“This is why it is critical that we have a public financing commission that has the skills and expertise to do the job. With Ms. Getachew’s experience on good government reforms, Mr. Nonna’s experience serving in local government, and Mr. Berger’s extensive election law expertise, I am confident that the Majority Leader’s appointees will equip the commission to succeed,” he added.
Gournardes Joins U.S. Supreme Court Amicus Brief In Support of LGBTQ
State Sen. Andrew Gournardes (D-Bay Ridge, Dyker Heights, Bensonhurst, Bath Beach, Gravesend, Gerritsen Beach, Manhattan Beach, Marine Park) last week joined with the de Blasio Administration in announcing the city along with Los Angeles and a coalition of 66 local governments across the nation in filing an amicus brief with the U.S. Supreme Court in support of three LGBTQ employees in their legal fight to remain covered by Title VII of the Civil Rights Act, a federal law that prohibits sex-based discrimination in the workplace.
Amici supports plaintiffs in the following cases:
R.G. & G.R. Harris Funeral Homes Inc. v. EEOC & Aimee Stephens – Funeral home director fired after informing owner that she is transgender.
Altitude Express Inc. v. Zarda – Skydiving instructor fired after disclosing that he was gay.
Bostock v. Clayton County – Child welfare services coordinator fired after employer learned he is gay.
The brief argues that government agencies, institutions and communities are strengthened by longstanding local laws prohibiting discrimination based on sex, and that these institutions and individuals would be harmed if the Court eliminates federal discrimination protections for LGBTQ workers.
“We are stronger when LGBTQIA New Yorkers have strong protections from workplace discrimination reinforced at the federal level. Every person, regardless of who they love or what gender they identify as, has the right to contribute to the economy, support themselves and reach their full potential. I urge the court: Don’t take us backwards,” said Gounardes.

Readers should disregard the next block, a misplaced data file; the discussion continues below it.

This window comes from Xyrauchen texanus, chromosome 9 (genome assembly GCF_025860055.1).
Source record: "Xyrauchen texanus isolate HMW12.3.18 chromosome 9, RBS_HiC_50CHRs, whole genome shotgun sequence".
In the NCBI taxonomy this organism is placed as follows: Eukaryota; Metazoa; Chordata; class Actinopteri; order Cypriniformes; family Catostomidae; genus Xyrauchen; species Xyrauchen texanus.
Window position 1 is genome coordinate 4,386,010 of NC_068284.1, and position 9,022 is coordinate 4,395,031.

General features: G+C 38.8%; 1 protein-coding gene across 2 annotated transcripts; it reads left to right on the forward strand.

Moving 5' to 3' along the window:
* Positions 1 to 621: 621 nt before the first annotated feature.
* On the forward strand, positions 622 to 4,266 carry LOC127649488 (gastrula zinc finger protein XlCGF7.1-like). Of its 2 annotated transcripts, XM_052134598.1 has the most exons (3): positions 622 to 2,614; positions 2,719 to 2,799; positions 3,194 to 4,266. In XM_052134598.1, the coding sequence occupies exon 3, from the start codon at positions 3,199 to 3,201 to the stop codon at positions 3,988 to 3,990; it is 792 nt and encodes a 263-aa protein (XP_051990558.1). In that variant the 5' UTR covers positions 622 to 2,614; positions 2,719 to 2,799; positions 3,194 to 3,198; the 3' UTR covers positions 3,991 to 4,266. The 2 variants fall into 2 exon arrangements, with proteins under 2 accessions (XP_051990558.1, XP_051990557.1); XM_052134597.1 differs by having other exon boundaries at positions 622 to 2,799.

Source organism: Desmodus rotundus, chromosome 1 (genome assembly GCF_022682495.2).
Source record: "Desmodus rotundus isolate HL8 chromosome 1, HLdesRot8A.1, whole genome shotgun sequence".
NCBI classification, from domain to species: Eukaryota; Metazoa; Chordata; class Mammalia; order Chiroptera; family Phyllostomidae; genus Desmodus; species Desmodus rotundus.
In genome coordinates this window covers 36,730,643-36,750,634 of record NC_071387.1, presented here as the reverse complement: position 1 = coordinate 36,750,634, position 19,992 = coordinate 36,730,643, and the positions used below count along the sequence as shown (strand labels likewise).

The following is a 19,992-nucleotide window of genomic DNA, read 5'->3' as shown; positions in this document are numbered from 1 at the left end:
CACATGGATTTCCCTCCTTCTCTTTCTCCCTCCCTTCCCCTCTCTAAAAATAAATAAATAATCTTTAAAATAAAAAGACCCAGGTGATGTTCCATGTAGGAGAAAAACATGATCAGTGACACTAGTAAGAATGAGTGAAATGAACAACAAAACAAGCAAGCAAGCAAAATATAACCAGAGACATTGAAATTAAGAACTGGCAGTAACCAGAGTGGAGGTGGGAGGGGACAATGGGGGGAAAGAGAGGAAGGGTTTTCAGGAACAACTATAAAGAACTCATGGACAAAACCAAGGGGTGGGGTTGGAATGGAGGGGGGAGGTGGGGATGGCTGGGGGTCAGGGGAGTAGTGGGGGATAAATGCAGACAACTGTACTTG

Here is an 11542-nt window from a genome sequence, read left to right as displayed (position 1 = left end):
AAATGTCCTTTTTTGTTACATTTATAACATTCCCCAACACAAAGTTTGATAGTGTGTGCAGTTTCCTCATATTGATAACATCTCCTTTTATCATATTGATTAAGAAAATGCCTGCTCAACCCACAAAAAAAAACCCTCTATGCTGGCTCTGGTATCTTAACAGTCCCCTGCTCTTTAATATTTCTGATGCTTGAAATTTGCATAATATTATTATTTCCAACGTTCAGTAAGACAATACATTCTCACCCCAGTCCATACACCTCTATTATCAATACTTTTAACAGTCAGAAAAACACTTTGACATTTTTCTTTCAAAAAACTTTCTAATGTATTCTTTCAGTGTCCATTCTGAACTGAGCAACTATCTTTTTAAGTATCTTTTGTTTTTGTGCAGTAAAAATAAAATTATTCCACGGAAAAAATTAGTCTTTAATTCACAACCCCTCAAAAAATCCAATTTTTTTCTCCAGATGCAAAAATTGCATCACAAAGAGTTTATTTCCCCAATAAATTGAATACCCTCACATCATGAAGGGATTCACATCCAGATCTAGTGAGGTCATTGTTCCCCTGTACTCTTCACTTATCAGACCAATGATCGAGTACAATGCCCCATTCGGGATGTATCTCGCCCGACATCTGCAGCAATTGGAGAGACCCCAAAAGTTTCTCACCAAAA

Cornegy Holds Press Conference Ahead Of Scheduled TPT Hearing
City Council Member Robert Cornegy Jr (D-Bedford Stuyvesant, Northern Crown Heights) on Wednesday, will host the joint oversight hearing on the Department of Housing Preservation and Development (HPD) Third Party Transfer (TPT) program.
The TPT program has been subject to an ongoing Kings County Politics investigative series dealing with how the program has been taking properties of mainly black and brown property owners and giving them to favored non-profits.
Corengy, who chairs the Housing and Buildings Committee, and Council Member Ritchie Torres (D- Bronx), chair of the Committee on Oversight and Investigations and the Committee on Housing and Buildings, will direct the hearing.
Cornegy will host a press conference the day of the hearing at 12 noon, Wednesday, July 10 on the steps of City Hall. The public hearing will begin at 1 p.m. in City Hall, Lower Manhattan.